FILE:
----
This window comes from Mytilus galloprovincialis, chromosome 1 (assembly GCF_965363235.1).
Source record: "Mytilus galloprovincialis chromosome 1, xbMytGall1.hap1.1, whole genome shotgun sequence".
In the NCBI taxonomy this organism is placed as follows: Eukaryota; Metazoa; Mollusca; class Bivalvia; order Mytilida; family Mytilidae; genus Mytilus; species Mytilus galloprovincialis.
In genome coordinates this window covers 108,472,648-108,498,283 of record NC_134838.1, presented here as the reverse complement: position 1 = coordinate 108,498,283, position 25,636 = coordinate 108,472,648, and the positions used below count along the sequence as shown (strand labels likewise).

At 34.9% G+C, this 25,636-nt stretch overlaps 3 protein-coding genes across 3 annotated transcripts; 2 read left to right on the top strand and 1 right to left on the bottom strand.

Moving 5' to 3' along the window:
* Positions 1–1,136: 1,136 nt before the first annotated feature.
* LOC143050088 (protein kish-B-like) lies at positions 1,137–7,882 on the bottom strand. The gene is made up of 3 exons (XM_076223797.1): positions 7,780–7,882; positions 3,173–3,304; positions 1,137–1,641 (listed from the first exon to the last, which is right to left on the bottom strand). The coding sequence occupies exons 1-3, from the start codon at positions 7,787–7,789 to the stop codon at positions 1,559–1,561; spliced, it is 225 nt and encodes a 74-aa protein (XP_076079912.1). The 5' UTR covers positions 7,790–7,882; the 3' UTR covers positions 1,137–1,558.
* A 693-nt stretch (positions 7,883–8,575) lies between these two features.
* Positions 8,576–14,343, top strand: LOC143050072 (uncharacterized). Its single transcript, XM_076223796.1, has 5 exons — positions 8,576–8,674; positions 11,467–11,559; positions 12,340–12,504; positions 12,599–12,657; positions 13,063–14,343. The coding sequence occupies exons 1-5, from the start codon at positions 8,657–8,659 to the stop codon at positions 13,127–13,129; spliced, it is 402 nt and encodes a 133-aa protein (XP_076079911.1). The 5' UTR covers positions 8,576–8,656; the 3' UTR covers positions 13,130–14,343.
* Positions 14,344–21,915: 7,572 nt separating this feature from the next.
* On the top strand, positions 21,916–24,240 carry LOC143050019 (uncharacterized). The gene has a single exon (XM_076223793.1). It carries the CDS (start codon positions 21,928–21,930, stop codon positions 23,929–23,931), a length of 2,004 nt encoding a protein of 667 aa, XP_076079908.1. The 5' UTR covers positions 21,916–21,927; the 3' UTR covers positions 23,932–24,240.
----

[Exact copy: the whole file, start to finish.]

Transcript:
This window comes from Mytilus galloprovincialis, chromosome 1 (assembly GCF_965363235.1).
Source record: "Mytilus galloprovincialis chromosome 1, xbMytGall1.hap1.1, whole genome shotgun sequence".
In the NCBI taxonomy this organism is placed as follows: Eukaryota; Metazoa; Mollusca; class Bivalvia; order Mytilida; family Mytilidae; genus Mytilus; species Mytilus galloprovincialis.
In genome coordinates this window covers 108,472,648-108,498,283 of record NC_134838.1, presented here as the reverse complement: position 1 = coordinate 108,498,283, position 25,636 = coordinate 108,472,648, and the positions used below count along the sequence as shown (strand labels likewise).

At 34.9% G+C, this 25,636-nt stretch overlaps 3 protein-coding genes across 3 annotated transcripts; 2 read left to right on the top strand and 1 right to left on the bottom strand.

Moving 5' to 3' along the window:
* Positions 1–1,136: 1,136 nt before the first annotated feature.
* LOC143050088 (protein kish-B-like) lies at positions 1,137–7,882 on the bottom strand. The gene is made up of 3 exons (XM_076223797.1): positions 7,780–7,882; positions 3,173–3,304; positions 1,137–1,641 (listed from the first exon to the last, which is right to left on the bottom strand). The coding sequence occupies exons 1-3, from the start codon at positions 7,787–7,789 to the stop codon at positions 1,559–1,561; spliced, it is 225 nt and encodes a 74-aa protein (XP_076079912.1). The 5' UTR covers positions 7,790–7,882; the 3' UTR covers positions 1,137–1,558.
* A 693-nt stretch (positions 7,883–8,575) lies between these two features.
* Positions 8,576–14,343, top strand: LOC143050072 (uncharacterized). Its single transcript, XM_076223796.1, has 5 exons — positions 8,576–8,674; positions 11,467–11,559; positions 12,340–12,504; positions 12,599–12,657; positions 13,063–14,343. The coding sequence occupies exons 1-5, from the start codon at positions 8,657–8,659 to the stop codon at positions 13,127–13,129; spliced, it is 402 nt and encodes a 133-aa protein (XP_076079911.1). The 5' UTR covers positions 8,576–8,656; the 3' UTR covers positions 13,130–14,343.
* Positions 14,344–21,915: 7,572 nt separating this feature from the next.
* On the top strand, positions 21,916–24,240 carry LOC143050019 (uncharacterized). The gene has a single exon (XM_076223793.1). It carries the CDS (start codon positions 21,928–21,930, stop codon positions 23,929–23,931), a length of 2,004 nt encoding a protein of 667 aa, XP_076079908.1. The 5' UTR covers positions 21,916–21,927; the 3' UTR covers positions 23,932–24,240.